Now that we have a superficial understanding of the total-to-HDL cholesterol ratio, let’s look at the results of the meta-analysis. The two findings that the researcher’s highlight most are the effects that lauric acid (found in high quantities in coconut oil) and stearic acid (found in high quantities in animal fats) have on the total-to-HDL cholesterol ratio. Both of these fatty acids improved the total-to-HDL cholesterol ratio more favorably than carbohydrates [25]. (A similar pattern emerges for blood sugar and triglyceride levels when we replace carbs with fat as well.)
As I was to learn, the diets Dr. Kelley prescribed ranged from largely plant-based high-carb to an Atkins-like diet, with patients prescribed fatty meat several times daily. In general Kelley believed patients diagnosed with the typical solid tumors – cancers of the breast, lung, stomach, pancreas, colon, liver, uterus, ovary, prostate – did best adhering to a plant-based, high carb type diet, low in animal protein and animal fat.
In recent years stem cells have been a hot topic in the research world, and a hot topic, for better or worse, in the media. These headline-grabbing stem cells are primitive undifferentiated cells, located as nests in every tissue and organ in the body, that serve as a reserve supply to replace cells in the tissue or organ lost due to normal turnover (as in the bone marrow or along the intestinal lining), disease, injury, or cell death.
In fact, one study stated that “…the group with the highest risk for cardiovascular events had high LDL-P and LDL-C, while the group with the lowest risk had low LDL-P but higher LDL-C.” [17] As a result of prior clinical research and their findings, the researchers stated that: “While the low carb, ketogenic diet did not lower total LDL cholesterol, it did result in a shift from small, dense LDL to large, buoyant LDL, which could lower cardiovascular disease risk.” [23]
Over the past century, ketogenic diets have also been used as natural remedies to treat and even help reverse neurological disorders and cognitive impairments, including epilepsy, Alzheimer’s symptoms, manic depression and anxiety. Research shows that cutting off glucose levels with a very low-carb diet makes your body produce ketones for fuel. This change can help to reverse neurological disorders and cognitive impairment, including inducing seizure control. The brain is able to use this alternative source of energy instead of the cellular energy pathways that aren’t functioning normally in patients with brain disorders.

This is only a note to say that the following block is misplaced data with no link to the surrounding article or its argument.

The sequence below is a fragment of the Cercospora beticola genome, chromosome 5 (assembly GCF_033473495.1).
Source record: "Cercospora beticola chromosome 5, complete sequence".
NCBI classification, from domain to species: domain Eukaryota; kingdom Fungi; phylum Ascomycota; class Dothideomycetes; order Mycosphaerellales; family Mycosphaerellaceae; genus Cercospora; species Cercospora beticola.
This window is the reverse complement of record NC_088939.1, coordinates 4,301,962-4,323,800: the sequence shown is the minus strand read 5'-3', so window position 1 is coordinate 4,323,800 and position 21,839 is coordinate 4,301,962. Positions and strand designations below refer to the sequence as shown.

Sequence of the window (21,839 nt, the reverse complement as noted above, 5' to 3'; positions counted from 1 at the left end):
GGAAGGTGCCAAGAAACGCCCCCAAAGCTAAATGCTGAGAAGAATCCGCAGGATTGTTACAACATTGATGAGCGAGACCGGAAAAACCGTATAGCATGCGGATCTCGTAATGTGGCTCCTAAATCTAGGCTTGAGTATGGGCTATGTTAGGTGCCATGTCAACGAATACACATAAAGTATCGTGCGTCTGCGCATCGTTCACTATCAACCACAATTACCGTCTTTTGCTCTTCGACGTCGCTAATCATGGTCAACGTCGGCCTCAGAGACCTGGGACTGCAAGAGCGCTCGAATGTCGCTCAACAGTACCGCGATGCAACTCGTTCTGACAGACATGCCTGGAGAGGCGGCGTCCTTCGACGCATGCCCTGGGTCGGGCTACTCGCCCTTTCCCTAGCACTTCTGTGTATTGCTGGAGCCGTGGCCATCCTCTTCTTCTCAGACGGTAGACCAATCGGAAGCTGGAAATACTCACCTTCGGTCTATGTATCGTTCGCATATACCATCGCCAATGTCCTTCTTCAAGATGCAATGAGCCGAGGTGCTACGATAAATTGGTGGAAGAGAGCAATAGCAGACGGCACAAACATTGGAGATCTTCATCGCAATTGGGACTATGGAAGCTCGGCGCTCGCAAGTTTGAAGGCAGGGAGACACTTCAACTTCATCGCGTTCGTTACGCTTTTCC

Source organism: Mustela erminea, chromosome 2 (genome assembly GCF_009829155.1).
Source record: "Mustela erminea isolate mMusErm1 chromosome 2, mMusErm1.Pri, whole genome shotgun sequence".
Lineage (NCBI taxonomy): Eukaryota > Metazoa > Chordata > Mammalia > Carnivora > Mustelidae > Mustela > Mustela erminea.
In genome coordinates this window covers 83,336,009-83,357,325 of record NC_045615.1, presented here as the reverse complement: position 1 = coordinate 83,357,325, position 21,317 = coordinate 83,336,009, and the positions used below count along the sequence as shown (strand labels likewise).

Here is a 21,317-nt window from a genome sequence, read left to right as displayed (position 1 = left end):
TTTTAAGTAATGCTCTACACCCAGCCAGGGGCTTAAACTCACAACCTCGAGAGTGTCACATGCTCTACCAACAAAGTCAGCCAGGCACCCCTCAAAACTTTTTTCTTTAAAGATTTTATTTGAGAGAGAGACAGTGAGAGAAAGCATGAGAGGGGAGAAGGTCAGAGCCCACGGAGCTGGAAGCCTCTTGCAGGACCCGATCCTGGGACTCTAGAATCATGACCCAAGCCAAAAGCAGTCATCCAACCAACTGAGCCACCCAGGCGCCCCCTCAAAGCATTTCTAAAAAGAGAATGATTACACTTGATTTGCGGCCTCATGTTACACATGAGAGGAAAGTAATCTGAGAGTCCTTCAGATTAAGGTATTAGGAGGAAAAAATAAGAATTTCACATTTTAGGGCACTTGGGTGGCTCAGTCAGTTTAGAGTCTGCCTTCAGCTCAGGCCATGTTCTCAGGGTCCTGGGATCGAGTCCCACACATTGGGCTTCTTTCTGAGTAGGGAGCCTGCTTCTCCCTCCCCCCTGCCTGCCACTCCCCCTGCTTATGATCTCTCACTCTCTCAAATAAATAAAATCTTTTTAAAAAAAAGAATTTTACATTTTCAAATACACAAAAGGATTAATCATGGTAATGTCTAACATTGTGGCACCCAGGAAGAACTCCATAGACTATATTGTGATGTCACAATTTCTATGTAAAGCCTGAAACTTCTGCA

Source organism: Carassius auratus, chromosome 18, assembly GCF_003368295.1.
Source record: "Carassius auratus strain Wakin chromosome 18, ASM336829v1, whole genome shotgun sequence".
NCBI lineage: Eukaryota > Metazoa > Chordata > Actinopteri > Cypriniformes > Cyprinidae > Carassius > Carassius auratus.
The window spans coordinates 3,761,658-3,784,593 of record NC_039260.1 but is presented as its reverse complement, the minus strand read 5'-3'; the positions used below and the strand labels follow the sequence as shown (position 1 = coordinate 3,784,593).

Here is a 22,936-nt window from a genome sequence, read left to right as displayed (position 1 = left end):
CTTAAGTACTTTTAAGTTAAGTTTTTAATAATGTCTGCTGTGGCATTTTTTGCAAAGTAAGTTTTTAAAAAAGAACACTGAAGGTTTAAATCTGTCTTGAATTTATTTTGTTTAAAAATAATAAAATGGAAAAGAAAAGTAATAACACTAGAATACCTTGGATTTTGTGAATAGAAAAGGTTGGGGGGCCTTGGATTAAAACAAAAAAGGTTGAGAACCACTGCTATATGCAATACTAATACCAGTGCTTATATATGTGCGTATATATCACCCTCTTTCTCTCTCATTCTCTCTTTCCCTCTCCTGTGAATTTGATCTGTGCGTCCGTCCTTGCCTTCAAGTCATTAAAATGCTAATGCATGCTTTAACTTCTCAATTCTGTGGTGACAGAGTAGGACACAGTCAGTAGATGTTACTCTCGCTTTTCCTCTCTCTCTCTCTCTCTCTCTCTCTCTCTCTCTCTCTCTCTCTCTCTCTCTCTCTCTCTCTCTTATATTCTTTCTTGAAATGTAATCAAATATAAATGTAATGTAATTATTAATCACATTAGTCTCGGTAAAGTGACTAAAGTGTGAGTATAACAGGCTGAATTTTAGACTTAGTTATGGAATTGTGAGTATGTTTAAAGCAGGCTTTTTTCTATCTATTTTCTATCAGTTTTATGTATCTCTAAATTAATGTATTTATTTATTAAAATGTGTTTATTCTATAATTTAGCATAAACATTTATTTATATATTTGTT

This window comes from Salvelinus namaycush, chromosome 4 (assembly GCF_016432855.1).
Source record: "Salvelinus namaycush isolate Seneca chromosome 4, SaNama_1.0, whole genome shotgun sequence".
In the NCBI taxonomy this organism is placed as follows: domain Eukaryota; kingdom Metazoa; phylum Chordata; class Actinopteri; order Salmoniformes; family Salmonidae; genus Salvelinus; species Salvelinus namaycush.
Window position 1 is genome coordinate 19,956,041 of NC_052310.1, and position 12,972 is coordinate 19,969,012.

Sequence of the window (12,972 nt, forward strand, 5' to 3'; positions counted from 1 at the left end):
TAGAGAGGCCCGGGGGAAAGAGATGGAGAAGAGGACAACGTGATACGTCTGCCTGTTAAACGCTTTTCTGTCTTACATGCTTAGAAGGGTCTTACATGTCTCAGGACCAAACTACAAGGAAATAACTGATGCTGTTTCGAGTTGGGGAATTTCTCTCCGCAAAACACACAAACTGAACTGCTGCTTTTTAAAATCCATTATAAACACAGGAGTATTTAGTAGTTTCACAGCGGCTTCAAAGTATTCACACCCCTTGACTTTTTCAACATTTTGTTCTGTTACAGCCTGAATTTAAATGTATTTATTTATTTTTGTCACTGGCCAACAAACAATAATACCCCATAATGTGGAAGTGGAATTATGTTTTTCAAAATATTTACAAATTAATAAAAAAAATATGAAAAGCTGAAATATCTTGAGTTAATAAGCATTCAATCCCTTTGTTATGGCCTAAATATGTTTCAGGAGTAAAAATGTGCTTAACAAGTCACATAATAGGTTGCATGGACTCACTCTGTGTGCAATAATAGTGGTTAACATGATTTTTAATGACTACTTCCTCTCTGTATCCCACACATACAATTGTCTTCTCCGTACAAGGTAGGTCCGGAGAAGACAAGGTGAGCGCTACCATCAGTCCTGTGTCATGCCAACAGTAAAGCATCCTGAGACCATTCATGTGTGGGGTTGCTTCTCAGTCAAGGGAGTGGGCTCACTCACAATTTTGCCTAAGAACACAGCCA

For many years, LDL-C tests have been used as the primary method of measuring LDL in the blood. It is cheaper and easier to measure. Recent research has called into questioning how effective LDL-C is compared to LDL-P in precisely assessing cardiovascular risk. After reviewing cross-sectional data, a recent peer-reviewed paper from the world-renowned Framingham Heart Study stated that
Currently, after more than 25 years in practice, I am writing a two-volume set consisting of detailed case histories of our own patients, like the two mentioned above, to make the point that the therapy works in practice. For those diagnosed with poor-prognosis solid tumors, many now alive in excess of 10 years, I have prescribed a high carbohydrate diet, in total contradiction to what Dr. Seyfried proposes as the ideal anti-cancer approach.
Insulin is a hormone that lets your body use or store sugar as fuel. Ketogenic diets make you burn through this fuel quickly, so you don’t need to store it. This means your body needs -- and makes -- less insulin. Those lower levels may help protect you against some kinds of cancer or even slow the growth of cancer cells. More research is needed on this, though.
According to a 2015 review of the literature on the ketogenic diet for human glioma patients (32 case studies), “Prolonged remissions ranging from more than 5 years to 4 months were reported in the case reports. Only one of these patients was treated using KD as monotherapy. The best responses reported in the more recent patient series were stable disease for approximately 6 weeks.”